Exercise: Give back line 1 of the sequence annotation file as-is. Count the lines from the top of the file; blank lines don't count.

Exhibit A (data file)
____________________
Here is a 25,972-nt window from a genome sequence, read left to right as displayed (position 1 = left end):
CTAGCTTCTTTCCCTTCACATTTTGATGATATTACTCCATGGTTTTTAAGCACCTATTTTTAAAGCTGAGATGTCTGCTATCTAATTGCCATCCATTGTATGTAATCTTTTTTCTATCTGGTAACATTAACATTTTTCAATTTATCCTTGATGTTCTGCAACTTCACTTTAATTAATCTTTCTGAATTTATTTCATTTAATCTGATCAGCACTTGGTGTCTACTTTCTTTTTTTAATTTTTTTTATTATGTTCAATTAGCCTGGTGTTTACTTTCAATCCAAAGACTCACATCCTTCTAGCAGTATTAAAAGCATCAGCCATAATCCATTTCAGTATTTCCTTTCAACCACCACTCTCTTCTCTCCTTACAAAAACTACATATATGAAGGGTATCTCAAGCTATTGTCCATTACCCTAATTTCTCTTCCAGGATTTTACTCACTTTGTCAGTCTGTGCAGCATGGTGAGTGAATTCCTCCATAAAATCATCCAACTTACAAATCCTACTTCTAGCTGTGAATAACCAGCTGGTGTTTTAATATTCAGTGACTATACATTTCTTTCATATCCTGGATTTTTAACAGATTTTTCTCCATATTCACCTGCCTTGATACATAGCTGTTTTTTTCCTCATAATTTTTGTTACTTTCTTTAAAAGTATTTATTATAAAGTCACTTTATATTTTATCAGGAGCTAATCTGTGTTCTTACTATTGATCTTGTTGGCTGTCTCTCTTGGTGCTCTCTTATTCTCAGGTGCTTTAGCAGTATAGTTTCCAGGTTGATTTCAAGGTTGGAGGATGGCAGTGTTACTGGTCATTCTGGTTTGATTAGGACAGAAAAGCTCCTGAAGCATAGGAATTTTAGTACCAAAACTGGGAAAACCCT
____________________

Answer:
Here is a 25,972-nt window from a genome sequence, read left to right as displayed (position 1 = left end):